Careers 101: Interior Design in Canada
Written by: Khadeja
As a child, I always had my nose in a book or was elbow-deep in paper mache creating something or another. It was only natural that I decided to go down a creative path. Some of the early signs that I exhibited were:
- An interest in furniture that began during the height of the inflatable seating options circa the 90’s
- A fascination with home makeover shows–I would literally spend hours watching Trading Places and Extreme Makeover–Home edition
- Schemes to re-decorate my room in quirky ways that followed trends (clouds on the ceiling anyone?)
However, when I began studying interior design, I realized there was so much more to it! In fact, what I had been fixated on previously was interior decorating and not necessarily design. Decorating focuses purely on aesthetics, i.e, paint colour, furniture selection, fabric selections, etc. You can absolutely make a career out of just decorating. Some people are specialized purely in providing colour consultations.
Interior design involves decorating, but it also focuses on how a space will be used, which is called space planning. Often a designer will be brought onto a project at a very early stage to make sure that the input is there from the get go. Designers think about every aspect of the space, considerating how their client will use it (for example, is there a designated spot for the client to put away their shoes when they get home?), the amount and type of natural light that the space gets, limitations that the designer might need to work with such as existing electrical and plumbing systems (which is important especially when redesigning a bathroom, as the plumbing system will dictate where everything goes), and larger factors such as environmental concerns and whether or not certain permissions need to be granted from the authorities in order to work. For example, if a building is ‘Grade Listed,’ this means that it has historical significance, and that can potentially pose limitations on what you can and cannot do to it.
In terms of study there are a variety of routes one could take:
- Full 4 year bachelor’s degree from a university that offers art programs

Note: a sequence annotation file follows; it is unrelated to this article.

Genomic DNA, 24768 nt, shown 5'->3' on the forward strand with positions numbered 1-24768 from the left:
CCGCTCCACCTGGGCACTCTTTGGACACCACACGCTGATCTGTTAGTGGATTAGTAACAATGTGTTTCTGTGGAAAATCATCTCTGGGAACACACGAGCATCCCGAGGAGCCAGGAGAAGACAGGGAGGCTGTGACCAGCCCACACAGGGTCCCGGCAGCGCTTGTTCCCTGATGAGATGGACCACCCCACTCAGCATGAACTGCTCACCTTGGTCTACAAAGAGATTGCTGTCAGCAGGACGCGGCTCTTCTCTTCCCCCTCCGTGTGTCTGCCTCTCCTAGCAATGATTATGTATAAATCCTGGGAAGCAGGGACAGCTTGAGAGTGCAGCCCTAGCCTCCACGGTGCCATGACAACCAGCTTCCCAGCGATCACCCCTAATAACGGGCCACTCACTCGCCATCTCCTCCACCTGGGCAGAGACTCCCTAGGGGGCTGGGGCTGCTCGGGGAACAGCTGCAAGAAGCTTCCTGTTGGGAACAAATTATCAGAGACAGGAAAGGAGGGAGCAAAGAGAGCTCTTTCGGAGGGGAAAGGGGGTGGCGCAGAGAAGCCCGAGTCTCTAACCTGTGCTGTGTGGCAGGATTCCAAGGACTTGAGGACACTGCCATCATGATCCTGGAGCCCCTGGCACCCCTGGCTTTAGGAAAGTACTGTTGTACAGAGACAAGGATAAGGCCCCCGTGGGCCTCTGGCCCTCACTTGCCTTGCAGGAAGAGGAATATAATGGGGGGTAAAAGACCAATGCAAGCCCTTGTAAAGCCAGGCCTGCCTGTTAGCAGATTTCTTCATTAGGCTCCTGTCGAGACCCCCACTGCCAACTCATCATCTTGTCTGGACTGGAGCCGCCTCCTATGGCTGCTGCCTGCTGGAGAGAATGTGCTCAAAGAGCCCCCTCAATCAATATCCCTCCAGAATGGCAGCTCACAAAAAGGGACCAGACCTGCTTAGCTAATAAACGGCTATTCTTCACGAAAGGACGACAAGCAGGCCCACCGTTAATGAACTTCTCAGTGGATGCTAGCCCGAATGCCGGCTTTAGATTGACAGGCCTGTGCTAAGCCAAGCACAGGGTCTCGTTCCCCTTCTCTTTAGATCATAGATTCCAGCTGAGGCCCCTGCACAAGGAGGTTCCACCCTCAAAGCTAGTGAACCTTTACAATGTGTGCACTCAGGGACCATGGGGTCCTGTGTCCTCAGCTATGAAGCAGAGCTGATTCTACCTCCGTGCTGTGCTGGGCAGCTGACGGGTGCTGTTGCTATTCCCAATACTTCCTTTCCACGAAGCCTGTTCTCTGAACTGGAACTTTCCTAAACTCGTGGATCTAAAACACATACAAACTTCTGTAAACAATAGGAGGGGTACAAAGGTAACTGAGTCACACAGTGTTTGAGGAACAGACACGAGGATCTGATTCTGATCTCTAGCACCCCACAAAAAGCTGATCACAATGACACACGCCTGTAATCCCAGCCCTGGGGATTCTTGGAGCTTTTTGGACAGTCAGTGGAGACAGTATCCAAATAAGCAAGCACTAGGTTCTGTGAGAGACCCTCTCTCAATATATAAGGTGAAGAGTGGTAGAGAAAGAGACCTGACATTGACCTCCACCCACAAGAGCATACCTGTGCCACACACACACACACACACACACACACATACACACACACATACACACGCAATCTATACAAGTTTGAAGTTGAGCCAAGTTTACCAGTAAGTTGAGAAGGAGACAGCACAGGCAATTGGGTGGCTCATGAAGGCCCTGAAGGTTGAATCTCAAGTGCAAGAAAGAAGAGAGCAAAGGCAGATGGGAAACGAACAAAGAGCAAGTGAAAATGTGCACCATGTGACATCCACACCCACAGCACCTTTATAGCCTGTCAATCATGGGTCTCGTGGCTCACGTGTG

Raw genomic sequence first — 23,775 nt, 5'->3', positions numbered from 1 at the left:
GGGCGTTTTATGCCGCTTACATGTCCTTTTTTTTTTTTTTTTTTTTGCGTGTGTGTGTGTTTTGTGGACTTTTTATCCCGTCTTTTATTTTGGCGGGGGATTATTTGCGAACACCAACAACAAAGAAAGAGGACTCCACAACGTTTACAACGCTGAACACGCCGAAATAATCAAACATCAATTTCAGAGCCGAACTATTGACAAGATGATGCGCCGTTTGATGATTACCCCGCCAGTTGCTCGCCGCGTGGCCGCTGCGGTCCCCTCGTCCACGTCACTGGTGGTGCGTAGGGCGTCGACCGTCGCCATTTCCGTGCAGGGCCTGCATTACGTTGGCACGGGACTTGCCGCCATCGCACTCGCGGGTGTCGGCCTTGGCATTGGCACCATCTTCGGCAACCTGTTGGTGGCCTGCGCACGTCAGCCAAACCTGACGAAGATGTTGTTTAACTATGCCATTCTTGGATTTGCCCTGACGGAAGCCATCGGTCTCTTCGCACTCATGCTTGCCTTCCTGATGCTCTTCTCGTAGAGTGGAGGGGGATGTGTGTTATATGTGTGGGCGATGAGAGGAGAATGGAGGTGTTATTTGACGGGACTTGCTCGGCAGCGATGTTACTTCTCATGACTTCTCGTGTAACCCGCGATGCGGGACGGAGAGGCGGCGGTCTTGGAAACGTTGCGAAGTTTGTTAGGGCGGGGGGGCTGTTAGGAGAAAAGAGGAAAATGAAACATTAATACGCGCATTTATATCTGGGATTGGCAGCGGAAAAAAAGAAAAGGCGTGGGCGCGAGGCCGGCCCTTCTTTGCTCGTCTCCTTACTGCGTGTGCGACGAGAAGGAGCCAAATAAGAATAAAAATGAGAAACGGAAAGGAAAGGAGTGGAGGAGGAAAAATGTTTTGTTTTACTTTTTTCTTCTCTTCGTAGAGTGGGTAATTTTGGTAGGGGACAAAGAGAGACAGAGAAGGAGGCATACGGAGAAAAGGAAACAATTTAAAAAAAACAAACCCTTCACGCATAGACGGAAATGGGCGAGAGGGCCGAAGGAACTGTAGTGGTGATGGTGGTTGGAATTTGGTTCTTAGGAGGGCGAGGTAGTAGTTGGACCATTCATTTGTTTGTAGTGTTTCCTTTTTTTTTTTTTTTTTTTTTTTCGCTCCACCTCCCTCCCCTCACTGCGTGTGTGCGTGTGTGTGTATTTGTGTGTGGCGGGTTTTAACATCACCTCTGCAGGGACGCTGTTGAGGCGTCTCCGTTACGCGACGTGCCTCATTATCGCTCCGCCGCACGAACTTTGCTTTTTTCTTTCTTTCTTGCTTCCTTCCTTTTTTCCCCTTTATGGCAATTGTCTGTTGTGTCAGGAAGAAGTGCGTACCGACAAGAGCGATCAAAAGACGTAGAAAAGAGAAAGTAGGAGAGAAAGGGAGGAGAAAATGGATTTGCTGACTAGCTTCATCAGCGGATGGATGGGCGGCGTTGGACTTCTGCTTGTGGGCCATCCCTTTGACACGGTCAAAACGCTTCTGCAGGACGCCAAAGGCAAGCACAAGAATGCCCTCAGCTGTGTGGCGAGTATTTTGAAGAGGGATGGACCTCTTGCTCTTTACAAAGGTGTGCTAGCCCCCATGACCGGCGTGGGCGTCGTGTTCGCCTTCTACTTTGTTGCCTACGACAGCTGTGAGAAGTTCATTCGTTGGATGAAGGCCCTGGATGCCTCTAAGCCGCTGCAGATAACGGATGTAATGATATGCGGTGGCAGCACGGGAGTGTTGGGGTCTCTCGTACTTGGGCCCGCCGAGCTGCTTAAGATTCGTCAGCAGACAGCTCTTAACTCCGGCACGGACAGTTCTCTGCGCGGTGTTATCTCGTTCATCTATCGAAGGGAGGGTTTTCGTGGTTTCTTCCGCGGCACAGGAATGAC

- A master’s degree in design (this could be in something design related such as textile design)
- Shorter programs through art schools.
It is important to research what each program will offer you, especially when it comes to software. If a specific program doesn’t include training that you want, then it is crucial that you supplement it through a separate course. For example, AutoCad is an important program for interior designers. I’ve met designers who haven’t been trained on AutoCad; they get on just fine, but it is such a valuable asset that I highly recommend it. There are other programs that would benefit you as well–what you choose is up to you and your style. Some designers prefer hand-sketched drawings so they don’t need to train themselves on programs that generate 3D images. Some software is quite time consuming. Larger architecture firms may have a dedicated 3D specialist who will work with architects and designers to produce 3D interpretations of their work.
During your schooling, it would be beneficial to intern in various fields within the design world. I started internships in my second year of school, beginning on one side of the spectrum–I interned for two fabric suppliers–and working my way up to interning for an interior design firm. This path worked well for me, as I was exposed to both trade suppliers and designers, who work in conjunction with one another.
Once you graduate, it will be time to specialize within the field. This may take some trial and error, or you could be lucky and find what it is you love at your first job! Generally, interior design is divided into the following:
- Residential design: Here, you will work directly with private clients on their homes.
- Commercial: In this case, you will be designing for retail shops, offices , hospitals and schools.
- Hospitality: The focus here is on hotels and restaurants.
Some design firms focus solely on one of the three categories, while others work on all of them. You can either work for an interior design firm or an architectural firm that has an in-house interior design department.
There are other career paths that can be taken as an interior designer:
- If you find that your passion is actually in the materials, you may end up working for a fabric company or suppliers of wood flooring, tiles, etc.
- If you are passionate about writing, then you may end up contributing to a design/architecture magazine or blog.
- There are other more specialised design niches such as yacht interiors or aviation interiors.
- Some designers start their own companies. I recommend that you get a few years of experience first before venturing out on your own. As much as you with learn in school, once you begin working you’ll learn so much more! For example, the projects you do in school will not be realistic, as there isn’t much focus on budgets, so while your design may be amazing, it may not be achievable in real life.
Interior design requires good communication skills because it is your responsibility to accurately bring to life your client’s dreams and ideas. It is also very fulfilling because you are creating spaces that people live/work/eat/play in, so in a way you control how they will feel in the space. Exciting, isn’t it?
I’ve been exposed to the design field in both Canada and the UK, and while there are similarities, the main difference is that in the UK interior design isn’t as regulated or structured as it is in Canada and the US, both of which require you to successfully pass the NCIDQ exam before legally calling yourself an interior designer. The exam is to be taken after at least 3 years of work experience post-schooling and encompasses both the theory and practice of interior design.
I hope you enjoyed this journey on the path to design!